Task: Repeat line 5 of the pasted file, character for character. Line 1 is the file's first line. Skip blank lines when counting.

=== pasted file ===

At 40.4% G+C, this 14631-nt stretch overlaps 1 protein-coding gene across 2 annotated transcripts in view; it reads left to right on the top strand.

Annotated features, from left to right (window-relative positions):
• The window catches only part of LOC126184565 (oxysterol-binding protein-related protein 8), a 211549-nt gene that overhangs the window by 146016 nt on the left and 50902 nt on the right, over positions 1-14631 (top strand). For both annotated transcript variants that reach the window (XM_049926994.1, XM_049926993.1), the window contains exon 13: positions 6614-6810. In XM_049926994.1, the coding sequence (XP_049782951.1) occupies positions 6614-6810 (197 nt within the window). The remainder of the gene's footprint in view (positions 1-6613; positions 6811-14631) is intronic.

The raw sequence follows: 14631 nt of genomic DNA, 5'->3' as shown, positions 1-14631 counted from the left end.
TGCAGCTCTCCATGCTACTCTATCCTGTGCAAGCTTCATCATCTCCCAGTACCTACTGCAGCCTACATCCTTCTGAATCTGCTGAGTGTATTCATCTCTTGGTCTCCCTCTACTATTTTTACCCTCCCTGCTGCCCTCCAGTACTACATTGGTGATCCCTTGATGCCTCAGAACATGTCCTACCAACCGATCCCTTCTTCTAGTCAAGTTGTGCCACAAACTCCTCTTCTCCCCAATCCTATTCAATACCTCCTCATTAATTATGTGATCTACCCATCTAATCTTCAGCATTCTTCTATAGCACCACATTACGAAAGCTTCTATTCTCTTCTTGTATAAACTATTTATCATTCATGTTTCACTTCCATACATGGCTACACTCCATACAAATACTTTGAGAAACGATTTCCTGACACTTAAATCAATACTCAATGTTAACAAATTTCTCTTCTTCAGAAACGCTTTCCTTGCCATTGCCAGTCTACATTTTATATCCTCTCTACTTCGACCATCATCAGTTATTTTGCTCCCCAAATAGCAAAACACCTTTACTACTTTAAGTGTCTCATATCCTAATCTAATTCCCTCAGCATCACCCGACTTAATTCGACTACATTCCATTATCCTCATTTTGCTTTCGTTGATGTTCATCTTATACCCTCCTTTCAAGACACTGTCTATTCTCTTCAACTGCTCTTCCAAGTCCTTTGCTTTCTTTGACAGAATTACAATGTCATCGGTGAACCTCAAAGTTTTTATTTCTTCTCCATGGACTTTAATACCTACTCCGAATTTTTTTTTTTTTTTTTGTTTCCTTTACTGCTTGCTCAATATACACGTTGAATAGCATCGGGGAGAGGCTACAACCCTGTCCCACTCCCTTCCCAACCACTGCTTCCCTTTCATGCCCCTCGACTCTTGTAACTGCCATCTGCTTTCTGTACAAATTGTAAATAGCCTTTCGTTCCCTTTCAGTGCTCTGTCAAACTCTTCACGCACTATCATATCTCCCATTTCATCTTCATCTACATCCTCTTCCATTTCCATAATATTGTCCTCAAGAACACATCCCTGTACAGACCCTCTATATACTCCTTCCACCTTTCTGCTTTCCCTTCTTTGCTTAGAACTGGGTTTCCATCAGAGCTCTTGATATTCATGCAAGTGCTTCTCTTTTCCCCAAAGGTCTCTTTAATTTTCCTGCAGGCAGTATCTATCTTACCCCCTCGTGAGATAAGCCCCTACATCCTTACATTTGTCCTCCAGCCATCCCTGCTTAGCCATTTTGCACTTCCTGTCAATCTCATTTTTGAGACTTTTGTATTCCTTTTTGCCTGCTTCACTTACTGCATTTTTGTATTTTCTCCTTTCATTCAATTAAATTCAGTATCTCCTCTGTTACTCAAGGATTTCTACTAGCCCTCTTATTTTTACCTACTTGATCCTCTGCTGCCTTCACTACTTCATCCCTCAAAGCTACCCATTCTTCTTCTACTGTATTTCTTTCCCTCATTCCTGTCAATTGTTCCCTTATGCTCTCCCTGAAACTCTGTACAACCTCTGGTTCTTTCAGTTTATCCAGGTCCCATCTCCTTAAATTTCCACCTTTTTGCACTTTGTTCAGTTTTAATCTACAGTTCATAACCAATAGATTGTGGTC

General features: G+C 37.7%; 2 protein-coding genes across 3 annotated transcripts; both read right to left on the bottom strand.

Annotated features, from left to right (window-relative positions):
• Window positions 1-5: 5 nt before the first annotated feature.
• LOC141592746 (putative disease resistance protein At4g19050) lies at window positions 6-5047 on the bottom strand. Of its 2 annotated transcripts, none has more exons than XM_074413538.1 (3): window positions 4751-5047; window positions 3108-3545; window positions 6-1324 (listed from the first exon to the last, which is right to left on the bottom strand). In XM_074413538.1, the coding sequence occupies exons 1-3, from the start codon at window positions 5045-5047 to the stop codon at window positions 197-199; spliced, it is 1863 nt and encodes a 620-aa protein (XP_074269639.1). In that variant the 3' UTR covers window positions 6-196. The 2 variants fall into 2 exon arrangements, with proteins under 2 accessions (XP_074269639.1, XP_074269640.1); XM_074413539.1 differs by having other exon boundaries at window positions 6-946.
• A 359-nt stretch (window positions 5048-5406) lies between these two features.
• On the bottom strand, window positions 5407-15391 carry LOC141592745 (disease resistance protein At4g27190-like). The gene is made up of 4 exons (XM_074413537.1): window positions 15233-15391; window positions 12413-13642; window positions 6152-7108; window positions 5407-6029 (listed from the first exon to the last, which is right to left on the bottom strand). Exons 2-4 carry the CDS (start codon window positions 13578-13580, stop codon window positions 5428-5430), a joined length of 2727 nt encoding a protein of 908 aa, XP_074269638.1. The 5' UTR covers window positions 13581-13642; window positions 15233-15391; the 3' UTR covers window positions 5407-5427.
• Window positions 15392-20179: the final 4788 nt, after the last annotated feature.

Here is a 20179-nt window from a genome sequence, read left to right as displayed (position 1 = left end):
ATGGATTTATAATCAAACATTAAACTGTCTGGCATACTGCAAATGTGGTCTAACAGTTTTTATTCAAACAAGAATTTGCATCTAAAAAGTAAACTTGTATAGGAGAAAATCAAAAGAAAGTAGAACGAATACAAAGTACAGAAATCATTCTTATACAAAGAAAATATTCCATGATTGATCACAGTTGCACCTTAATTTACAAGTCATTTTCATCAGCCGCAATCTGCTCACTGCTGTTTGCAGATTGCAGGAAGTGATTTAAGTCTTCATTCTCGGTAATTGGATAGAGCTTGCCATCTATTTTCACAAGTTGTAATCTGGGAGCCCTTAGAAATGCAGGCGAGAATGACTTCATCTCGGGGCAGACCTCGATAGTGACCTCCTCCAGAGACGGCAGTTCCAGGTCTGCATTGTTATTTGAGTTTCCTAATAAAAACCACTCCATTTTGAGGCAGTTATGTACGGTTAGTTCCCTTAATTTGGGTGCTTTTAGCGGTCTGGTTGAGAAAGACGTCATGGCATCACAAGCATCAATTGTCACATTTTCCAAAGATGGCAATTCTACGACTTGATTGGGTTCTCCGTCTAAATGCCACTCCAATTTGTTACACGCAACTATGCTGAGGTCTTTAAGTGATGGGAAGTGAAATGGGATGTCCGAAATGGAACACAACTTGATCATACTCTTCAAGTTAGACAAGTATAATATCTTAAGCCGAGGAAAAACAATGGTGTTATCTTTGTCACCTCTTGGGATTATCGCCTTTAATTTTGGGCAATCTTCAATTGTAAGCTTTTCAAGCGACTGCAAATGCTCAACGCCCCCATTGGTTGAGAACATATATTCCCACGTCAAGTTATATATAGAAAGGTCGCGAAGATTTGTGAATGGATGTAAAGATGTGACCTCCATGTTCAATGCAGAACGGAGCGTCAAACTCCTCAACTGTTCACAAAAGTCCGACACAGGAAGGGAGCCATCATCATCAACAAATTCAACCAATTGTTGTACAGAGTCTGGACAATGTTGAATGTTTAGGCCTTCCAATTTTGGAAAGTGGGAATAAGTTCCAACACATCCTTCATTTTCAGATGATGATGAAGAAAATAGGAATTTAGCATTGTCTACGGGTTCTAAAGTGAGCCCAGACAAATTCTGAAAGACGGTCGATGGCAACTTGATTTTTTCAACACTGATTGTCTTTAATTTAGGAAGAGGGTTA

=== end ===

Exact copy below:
TGCAGCTCTCCATGCTACTCTATCCTGTGCAAGCTTCATCATCTCCCAGTACCTACTGCAGCCTACATCCTTCTGAATCTGCTGAGTGTATTCATCTCTTGGTCTCCCTCTACTATTTTTACCCTCCCTGCTGCCCTCCAGTACTACATTGGTGATCCCTTGATGCCTCAGAACATGTCCTACCAACCGATCCCTTCTTCTAGTCAAGTTGTGCCACAAACTCCTCTTCTCCCCAATCCTATTCAATACCTCCTCATTAATTATGTGATCTACCCATCTAATCTTCAGCATTCTTCTATAGCACCACATTACGAAAGCTTCTATTCTCTTCTTGTATAAACTATTTATCATTCATGTTTCACTTCCATACATGGCTACACTCCATACAAATACTTTGAGAAACGATTTCCTGACACTTAAATCAATACTCAATGTTAACAAATTTCTCTTCTTCAGAAACGCTTTCCTTGCCATTGCCAGTCTACATTTTATATCCTCTCTACTTCGACCATCATCAGTTATTTTGCTCCCCAAATAGCAAAACACCTTTACTACTTTAAGTGTCTCATATCCTAATCTAATTCCCTCAGCATCACCCGACTTAATTCGACTACATTCCATTATCCTCATTTTGCTTTCGTTGATGTTCATCTTATACCCTCCTTTCAAGACACTGTCTATTCTCTTCAACTGCTCTTCCAAGTCCTTTGCTTTCTTTGACAGAATTACAATGTCATCGGTGAACCTCAAAGTTTTTATTTCTTCTCCATGGACTTTAATACCTACTCCGAATTTTTTTTTTTTTTTTTGTTTCCTTTACTGCTTGCTCAATATACACGTTGAATAGCATCGGGGAGAGGCTACAACCCTGTCCCACTCCCTTCCCAACCACTGCTTCCCTTTCATGCCCCTCGACTCTTGTAACTGCCATCTGCTTTCTGTACAAATTGTAAATAGCCTTTCGTTCCCTTTCAGTGCTCTGTCAAACTCTTCACGCACTATCATATCTCCCATTTCATCTTCATCTACATCCTCTTCCATTTCCATAATATTGTCCTCAAGAACACATCCCTGTACAGACCCTCTATATACTCCTTCCACCTTTCTGCTTTCCCTTCTTTGCTTAGAACTGGGTTTCCATCAGAGCTCTTGATATTCATGCAAGTGCTTCTCTTTTCCCCAAAGGTCTCTTTAATTTTCCTGCAGGCAGTATCTATCTTACCCCCTCGTGAGATAAGCCCCTACATCCTTACATTTGTCCTCCAGCCATCCCTGCTTAGCCATTTTGCACTTCCTGTCAATCTCATTTTTGAGACTTTTGTATTCCTTTTTGCCTGCTTCACTTACTGCATTTTTGTATTTTCTCCTTTCATTCAATTAAATTCAGTATCTCCTCTGTTACTCAAGGATTTCTACTAGCCCTCTTATTTTTACCTACTTGATCCTCTGCTGCCTTCACTACTTCATCCCTCAAAGCTACCCATTCTTCTTCTACTGTATTTCTTTCCCTCATTCCTGTCAATTGTTCCCTTATGCTCTCCCTGAAACTCTGTACAACCTCTGGTTCTTTCAGTTTATCCAGGTCCCATCTCCTTAAATTTCCACCTTTTTGCACTTTGTTCAGTTTTAATCTACAGTTCATAACCAATAGATTGTGGTC